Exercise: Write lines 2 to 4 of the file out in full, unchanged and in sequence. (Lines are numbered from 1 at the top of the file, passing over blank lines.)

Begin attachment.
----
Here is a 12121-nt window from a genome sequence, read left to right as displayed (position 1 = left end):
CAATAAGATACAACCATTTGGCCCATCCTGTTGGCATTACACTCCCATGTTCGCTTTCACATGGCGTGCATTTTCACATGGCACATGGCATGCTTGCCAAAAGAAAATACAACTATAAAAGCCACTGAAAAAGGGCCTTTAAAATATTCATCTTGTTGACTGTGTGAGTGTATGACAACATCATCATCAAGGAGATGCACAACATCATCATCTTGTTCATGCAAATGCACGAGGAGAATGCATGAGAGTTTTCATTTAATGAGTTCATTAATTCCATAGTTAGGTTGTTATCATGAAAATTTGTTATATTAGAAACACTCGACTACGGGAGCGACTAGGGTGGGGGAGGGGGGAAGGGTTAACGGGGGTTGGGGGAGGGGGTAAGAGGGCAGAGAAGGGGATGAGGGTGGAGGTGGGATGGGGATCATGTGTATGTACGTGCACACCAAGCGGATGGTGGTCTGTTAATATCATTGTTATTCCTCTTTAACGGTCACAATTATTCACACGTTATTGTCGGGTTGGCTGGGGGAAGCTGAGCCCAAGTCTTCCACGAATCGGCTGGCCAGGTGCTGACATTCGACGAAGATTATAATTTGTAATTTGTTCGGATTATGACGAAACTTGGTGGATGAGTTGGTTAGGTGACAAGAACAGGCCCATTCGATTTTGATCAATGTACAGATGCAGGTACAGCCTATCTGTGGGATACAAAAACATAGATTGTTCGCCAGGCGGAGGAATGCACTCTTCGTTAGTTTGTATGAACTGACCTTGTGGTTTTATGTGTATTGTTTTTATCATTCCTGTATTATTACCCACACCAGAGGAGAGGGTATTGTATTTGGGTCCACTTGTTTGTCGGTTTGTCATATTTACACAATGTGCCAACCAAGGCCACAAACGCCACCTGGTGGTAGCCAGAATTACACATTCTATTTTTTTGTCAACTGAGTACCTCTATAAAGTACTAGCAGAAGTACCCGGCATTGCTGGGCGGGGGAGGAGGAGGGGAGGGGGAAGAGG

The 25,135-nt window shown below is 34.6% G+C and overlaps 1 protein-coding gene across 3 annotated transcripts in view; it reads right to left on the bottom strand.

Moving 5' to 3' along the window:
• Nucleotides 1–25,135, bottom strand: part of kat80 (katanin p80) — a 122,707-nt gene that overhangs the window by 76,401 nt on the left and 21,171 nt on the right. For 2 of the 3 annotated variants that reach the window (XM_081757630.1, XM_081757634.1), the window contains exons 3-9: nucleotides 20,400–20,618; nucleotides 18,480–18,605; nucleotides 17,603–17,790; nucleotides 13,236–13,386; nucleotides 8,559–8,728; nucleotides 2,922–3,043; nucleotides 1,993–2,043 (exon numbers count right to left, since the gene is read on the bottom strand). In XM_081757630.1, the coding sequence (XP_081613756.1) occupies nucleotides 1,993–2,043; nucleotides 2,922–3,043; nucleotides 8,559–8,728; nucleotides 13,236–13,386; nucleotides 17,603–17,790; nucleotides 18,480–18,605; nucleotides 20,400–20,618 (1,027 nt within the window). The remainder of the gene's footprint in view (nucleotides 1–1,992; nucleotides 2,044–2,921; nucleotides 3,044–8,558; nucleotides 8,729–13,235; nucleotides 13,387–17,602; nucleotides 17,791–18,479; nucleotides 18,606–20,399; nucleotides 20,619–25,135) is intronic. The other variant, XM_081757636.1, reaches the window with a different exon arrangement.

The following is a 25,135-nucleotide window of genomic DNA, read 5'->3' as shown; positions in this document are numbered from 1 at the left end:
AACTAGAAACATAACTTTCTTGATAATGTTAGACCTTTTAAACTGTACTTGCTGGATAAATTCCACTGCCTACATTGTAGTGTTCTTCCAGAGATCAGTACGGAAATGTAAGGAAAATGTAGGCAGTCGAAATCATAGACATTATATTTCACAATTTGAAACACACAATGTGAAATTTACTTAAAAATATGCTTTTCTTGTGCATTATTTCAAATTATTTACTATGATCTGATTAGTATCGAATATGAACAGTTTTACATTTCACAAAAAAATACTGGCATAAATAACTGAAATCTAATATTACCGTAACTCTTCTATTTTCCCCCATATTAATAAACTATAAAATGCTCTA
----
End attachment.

CAATAAGATACAACCATTTGGCCCATCCTGTTGGCATTACACTCCCATGTTCGCTTTCACATGGCGTGCATTTTCACATGGCACATGGCATGCTTGCCAAAAGAAAATACAACTATAAAAGCCACTGAAAAAGGGCCTTTAAAATATTCATCTTGTTGACTGTGTGAGTGTATGACAACATCATCATCAAGGAGATGCACAACATCATCATCTTGTTCATGCAAATGCACGAGGAGAATGCATGAGAGTTTTCATTTAATGAGTTCATTAATTCCATAGTTAGGTTGTTATCATGAAAATTTGTTATATTAGAAACACTCGACTACGGGAGCGACTAGGGTGGGGGAGGGGGGAAGGGTTAACGGGGGTTGGGGGAGGGGGTAAGAGGGCAGAGAAGGGGATGAGGGTGGAGGTGGGATGGGGATCATGTGTATGTACGTGCACACCAAGCGGATGGTGGTCTGTTAATATCATTGTTATTCCTCTTTAACGGTCACAATTATTCACACGTTATTGTCGGGTTGGCTGGGGGAAGCTGAGCCCAAGTCTTCCACGAATCGGCTGGCCAGGTGCTGACATTCGACGAAGATTATAATTTGTAATTTGTTCGGATTATGACGAAACTTGGTGGATGAGTTGGTTAGGTGACAAGAACAGGCCCATTCGATTTTGATCAATGTACAGATGCAGGTACAGCCTATCTGTGGGATACAAAAACATAGATTGTTCGCCAGGCGGAGGAATGCACTCTTCGTTAGTTTGTATGAACTGACCTTGTGGTTTTATGTGTATTGTTTTTATCATTCCTGTATTATTACCCACACCAGAGGAGAGGGTATTGTATTTGGGTCCACTTGTTTGTCGGTTTGTCATATTTACACAATGTGCCAACCAAGGCCACAAACGCCACCTGGTGGTAGCCAGAATTACACATTCTATTTTTTTGTCAACTGAGTACCTCTATAAAGTACTAGCAGAAGTACCCGGCATTGCTGGGCGGGGGAGGAGGAGGGGAGGGGGAAGAGG

The 25,135-nt window shown below is 34.6% G+C and overlaps 1 protein-coding gene across 3 annotated transcripts in view; it reads right to left on the bottom strand.

Moving 5' to 3' along the window: